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Can I use a Mobile While Cycling?

By: Thomas Muller - Updated: 13 Sep 2012 | comments*Discuss
 
Can I Use A Mobile While Cycling?

If using a mobile phone while driving is against the law then does the same rule apply to cycling, as by doing so also presents a safety risk to yourself and other road users?

Lawless Cycling

Unlike with motor vehicles, few rules seem to apply to the cyclist; they are a law unto themselves. Cyclists riding drunk, without hands, wheeling other bikes alongside, with other passengers perched on the back, carry shopping on their handlebars are all not uncommon sights. The general rule seems to be if it is possible then do it. So it’s hardly surprising then that cyclists using a mobile phone while riding is a very common sight, and as such would barely raise an eyebrow.

Just like with all these cycling bad habits, it isn’t advisable, as you are putting yourself and others at risk, but you are not breaking the law.

Careless or Dangerous Cycling

If a member of the local constabulary spots you using a mobile phone while cycling then they may feel inclined to stop and caution you, but in places where biking is so commonplace and bad habits so widespread – such as bike-friendly European cities like Amsterdam, Berlin and Copenhagen – then it’s likely they’ll have better things to do.

However, if you are seen to be cycling particularly carelessly or dangerously whilst using a mobile phone – such as on a busy main road – then you do put yourself at risk of prosecution by the police.

A Threat to Other Road Users

Using a mobile phone whilst driving is unacceptable behaviour because it means you are not in full control of your vehicle, and so present a serious safety risk to yourself and other road users. Anybody that is seen doing so is seen as being utterly thoughtless and irresponsible. By rights the same attitude should apply to cycling phone users.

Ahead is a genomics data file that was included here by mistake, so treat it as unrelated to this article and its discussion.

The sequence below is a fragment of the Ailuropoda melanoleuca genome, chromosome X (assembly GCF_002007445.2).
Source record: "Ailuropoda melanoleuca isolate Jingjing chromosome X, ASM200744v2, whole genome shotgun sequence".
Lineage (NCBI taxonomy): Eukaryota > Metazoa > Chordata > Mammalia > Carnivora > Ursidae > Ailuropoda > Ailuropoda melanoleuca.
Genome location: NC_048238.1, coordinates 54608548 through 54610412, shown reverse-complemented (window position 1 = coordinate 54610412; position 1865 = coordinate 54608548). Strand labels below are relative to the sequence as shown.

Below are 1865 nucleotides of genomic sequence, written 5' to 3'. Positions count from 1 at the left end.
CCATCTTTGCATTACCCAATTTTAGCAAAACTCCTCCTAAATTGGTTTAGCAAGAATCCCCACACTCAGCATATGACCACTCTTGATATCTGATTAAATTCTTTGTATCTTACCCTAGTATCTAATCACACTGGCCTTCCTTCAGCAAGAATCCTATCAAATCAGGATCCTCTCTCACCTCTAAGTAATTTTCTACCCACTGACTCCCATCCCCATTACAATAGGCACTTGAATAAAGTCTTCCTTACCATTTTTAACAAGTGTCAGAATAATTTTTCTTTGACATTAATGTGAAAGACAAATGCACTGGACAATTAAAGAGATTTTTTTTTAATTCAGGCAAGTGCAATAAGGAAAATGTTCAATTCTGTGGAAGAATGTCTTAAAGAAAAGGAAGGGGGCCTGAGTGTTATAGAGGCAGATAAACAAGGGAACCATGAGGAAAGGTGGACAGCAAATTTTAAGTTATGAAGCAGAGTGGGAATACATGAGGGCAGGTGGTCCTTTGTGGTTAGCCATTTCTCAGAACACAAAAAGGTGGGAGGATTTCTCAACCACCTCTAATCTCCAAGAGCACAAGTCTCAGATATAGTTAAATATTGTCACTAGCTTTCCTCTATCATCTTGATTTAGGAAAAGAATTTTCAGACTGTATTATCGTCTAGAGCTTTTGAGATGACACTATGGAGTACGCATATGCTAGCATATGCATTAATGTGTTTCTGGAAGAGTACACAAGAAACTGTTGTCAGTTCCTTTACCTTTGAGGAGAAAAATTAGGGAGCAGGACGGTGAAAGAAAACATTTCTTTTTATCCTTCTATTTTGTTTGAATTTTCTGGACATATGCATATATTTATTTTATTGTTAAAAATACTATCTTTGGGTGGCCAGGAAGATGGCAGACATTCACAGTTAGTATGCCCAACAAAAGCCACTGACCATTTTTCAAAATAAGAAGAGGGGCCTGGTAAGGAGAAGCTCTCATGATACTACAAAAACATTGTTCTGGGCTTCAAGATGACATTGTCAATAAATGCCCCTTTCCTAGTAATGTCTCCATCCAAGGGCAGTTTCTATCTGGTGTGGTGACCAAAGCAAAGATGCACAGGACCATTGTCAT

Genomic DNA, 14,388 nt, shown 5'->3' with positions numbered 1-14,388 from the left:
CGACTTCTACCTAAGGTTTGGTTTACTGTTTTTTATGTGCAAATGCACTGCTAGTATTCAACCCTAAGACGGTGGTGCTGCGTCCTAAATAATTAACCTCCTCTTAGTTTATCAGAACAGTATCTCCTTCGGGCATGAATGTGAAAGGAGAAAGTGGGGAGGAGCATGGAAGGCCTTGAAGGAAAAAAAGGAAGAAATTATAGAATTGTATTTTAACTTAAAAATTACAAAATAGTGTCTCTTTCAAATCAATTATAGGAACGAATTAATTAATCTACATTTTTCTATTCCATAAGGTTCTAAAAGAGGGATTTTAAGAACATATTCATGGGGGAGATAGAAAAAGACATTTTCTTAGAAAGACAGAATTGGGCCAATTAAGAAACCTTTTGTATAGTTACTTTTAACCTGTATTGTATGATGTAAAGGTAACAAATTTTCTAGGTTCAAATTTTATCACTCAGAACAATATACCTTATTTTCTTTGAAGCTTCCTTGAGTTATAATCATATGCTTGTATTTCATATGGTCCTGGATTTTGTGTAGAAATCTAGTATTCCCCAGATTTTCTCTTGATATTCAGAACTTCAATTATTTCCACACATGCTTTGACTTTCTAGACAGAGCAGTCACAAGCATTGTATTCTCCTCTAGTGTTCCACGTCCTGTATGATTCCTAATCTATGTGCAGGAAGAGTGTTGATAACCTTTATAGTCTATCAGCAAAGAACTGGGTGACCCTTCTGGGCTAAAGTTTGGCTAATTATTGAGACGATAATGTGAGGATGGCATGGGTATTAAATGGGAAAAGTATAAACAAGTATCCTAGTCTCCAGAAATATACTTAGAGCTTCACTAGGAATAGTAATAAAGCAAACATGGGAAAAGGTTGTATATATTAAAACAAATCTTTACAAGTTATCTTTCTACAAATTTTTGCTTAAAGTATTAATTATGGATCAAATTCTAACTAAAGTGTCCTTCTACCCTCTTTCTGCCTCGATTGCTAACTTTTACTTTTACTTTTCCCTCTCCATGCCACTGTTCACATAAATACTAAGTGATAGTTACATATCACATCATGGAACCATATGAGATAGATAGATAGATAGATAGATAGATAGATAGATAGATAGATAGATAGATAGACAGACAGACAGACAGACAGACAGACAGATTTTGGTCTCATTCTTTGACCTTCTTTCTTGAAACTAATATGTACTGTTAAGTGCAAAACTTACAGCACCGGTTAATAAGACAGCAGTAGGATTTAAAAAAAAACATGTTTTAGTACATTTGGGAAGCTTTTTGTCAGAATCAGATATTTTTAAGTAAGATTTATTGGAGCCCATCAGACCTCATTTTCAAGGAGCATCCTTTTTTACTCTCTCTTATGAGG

A bicycle may be much smaller and slower than a car but it still has the potential to cause serious accidents. A fast moving bicycle travels with considerable force and with a long stopping distance, and can cause a fierce clash if it collides with a pedestrian. A teenage girl was killed in April 2007 in Buckingham, Bucks, when a careless speeding cyclist collided with her as she walked along the pavement.

In such a position of responsibility, cyclists should therefore always give their full concentration to their actions.

Cycling and Mobile Phone Business Partnership

Perhaps it is difficult to disassociate cycling from mobile phones when competitors in the Tour de France, the most famous biking event in the world, wear jerseys advertising a mobile phone company.

In keeping with the common practice of tying up sports with incongruous sponsors – such as Cadbury sponsoring the London 2012 Olympics and McDonald’s ties with the Football Association (FA) – it is interesting to note that telecommunications operator T-Mobile have maintained a business relationship with cycling since 1991, when they began sponsoring a high-profile cycling team. Of course, this is not to say that the company encourage use of their mobiles while cycling.

As of 2007, the sponsorship has ceased, however not because of the growing concern about inappropriate and dangerous mobile-use, but because a stand against the succession of doping scandals that have ravaged the sport.

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